Quaternio’s Vienna Genesis: A Step Closer to the Original 6th-Century Jem

We wanted to know how Quaternio Verlag was able to reproduce the century-old folios of the Vienna Genesis down to the smallest detail. What we found out exceeds our expectations.

Detail of the Vienna Genesis facsimile by Quaternio Verlag

More than 1500 years have gone by since illuminators in Antioch, Syria, decorated the folios of the Vienna Genesis with strikingly lifelike characters. The plant and mineral pigments still shine as brightly as in the days of early Christianity, yet the thin parchment, originally dyed purple to celebrate Emperor Justinian I, has darkened to changing shades of brown, with holes resulting from corrosion.

The volume, considered the oldest surviving purple manuscript and unparalleled cultural heritage, is safely kept under lock and key in the sumptuous Austrian National Library in Vienna. For those who would like to lay their hands on this masterpiece of Western culture, there is only one possible chance: getting hold of one of its facsimile editions. However, not every replica is the same.

The first one was produced in 1980 by Insel Verlag, a major German publishing house that released its earliest facsimile – St Matthew Passion by Johann Sebastian Bach – as far back as 1922. The 1980 version of the Vienna Genesis reproduces the size and color of the original, with collotype facsimile pages printed on a larger grey background.

Vienna Genesis by Insel Verlag

Vienna Genesis by Quaternio Verlag

More than thirty years later, a Swiss publisher specializing in facsimiles, whose founder Gunter Tampe is an expert in bookbinding and illumination, took up the challenge of getting even closer to the 6th-century artwork. Quaternio Verlag’s lithographers did everything in their power to replicate even the barely perceptible details.

Some of the details reproduced in the Quaternio Verlag edition of the Vienna Genesis measure 10 micrometers, namely 10 times one-millionth of a meter.

In the past three decades, facsimile art has made an amazing leap forward thanks to digital imaging technology, allowing for greater precision and faithfulness to the original, which is exactly what Gunter Tampe and his team strive for.

But in which way is the 2019 edition by Quaternio different from the previous one?

First of all, the Swiss team was able to reproduce every single shade of brown and purple, which vary among each folio. This took great expertise and patience, as the pages need to be printed dozens of times until the result matches the original. The same process goes for the colors of miniatures and text, and for the shell gold and silver hues that shimmer every time the pages are turned.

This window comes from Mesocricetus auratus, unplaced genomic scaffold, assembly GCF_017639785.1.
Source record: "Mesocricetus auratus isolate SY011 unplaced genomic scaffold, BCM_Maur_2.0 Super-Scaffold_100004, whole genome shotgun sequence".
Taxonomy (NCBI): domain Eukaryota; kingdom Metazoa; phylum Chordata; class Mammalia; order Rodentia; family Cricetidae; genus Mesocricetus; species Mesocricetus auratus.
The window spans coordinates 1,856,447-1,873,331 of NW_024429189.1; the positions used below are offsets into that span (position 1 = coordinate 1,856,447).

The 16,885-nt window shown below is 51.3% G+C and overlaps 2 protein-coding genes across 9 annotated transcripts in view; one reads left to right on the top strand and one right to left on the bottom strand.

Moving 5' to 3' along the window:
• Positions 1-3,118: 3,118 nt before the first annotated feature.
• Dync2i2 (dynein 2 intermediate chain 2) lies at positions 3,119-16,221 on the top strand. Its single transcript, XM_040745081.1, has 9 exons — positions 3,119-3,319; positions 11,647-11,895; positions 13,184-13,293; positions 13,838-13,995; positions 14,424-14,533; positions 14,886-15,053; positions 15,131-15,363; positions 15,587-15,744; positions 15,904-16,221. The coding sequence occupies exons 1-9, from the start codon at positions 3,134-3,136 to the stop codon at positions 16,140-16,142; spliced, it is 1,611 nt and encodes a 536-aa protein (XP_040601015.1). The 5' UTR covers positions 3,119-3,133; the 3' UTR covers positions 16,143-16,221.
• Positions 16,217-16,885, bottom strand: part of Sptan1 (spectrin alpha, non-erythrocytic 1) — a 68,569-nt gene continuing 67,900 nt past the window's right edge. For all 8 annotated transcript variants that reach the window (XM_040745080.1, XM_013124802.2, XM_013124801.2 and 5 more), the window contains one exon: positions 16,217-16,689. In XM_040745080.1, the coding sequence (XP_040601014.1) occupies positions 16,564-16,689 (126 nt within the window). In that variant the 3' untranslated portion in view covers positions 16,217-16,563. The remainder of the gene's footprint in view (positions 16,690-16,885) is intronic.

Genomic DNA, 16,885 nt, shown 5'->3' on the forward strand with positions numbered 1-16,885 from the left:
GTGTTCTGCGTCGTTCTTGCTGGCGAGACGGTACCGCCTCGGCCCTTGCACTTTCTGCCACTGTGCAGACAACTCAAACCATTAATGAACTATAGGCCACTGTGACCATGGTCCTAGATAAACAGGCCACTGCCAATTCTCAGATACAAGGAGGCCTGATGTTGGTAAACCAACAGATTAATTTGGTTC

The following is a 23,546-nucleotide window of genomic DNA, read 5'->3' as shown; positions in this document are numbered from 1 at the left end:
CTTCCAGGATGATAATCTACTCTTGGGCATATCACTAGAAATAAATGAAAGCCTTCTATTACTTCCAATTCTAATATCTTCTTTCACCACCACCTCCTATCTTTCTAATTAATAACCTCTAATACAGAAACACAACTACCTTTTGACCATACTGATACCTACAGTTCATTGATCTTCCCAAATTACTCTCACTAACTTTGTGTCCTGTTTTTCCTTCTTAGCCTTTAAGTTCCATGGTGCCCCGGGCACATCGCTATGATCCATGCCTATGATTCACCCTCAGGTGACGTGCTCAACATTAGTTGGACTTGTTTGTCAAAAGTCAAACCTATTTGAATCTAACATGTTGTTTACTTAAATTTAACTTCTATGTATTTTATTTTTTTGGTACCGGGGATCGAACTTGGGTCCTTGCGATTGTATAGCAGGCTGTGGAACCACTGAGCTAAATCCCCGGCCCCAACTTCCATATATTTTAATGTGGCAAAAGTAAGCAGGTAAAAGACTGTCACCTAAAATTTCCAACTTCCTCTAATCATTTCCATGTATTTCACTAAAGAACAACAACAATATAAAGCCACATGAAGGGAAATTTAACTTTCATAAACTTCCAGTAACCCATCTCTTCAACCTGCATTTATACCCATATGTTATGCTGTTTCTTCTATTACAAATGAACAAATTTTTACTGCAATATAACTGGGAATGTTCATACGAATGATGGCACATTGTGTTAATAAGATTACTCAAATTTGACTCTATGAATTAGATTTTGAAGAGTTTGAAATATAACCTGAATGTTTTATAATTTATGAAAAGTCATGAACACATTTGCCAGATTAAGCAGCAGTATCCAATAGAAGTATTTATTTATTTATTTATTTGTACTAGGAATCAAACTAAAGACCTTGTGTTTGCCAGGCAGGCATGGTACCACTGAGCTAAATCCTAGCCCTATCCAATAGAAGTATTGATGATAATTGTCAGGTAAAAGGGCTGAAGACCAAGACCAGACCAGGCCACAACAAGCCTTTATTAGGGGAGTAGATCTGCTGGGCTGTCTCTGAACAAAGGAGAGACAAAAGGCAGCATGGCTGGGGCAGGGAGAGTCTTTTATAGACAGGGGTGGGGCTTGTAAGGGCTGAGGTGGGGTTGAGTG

Quaternio Verlag did not simply leave the irregular holes blank but decided to reproduce them using laser punching. Every single sign of aging is perceivable on the facsimile, and holding it in one’s hands means feeling the passage of time on its fragile sheets of parchment. This is just one of the reasons why the facsimile edition was published under the great patronage of the Austrian UNESCO Commission.

In the workshop of Quaternio Verlag, the Latin origin of the word facsimile comes to life: it is an imperative form meaning “make it similar!”

Only after the library staff has given their approval to each page are the sheets ready for binding. The folios of this 6th-century gem were originally loose, but Quaternio Verlag decided to bind them together. Insel Verlag had also done so in their edition, which came in two different bindings, burgundy and cabra.

Each of the 480 copies of Quaternio’s limited edition is contained in a dark-brown goatskin binding that matches the purple hues of the parchment. The binding was decorated using blind stamping technique – first, experts engraved the geometrical pattern of lines onto the front and back sides, then the dot pattern was embossed with gold.

To top it up, the edition includes an invaluable commentary with a description of illuminations by Barbara Zimmermann, an introduction to the cultural and codicological context of the Vienna Genesis by Christian Gastgeber of the Austrian Academy of Sciences, and an account of the restoration by Christa Hofmann of the Austrian National Library.

We cannot imagine a better way to bring the thousand-year-old purple codex back to life!

The Late Antique period, with its shift from Ancient Greek to Christian art, brought about a dramatic transformation that was portrayed in manuscripts. Click here to discover more!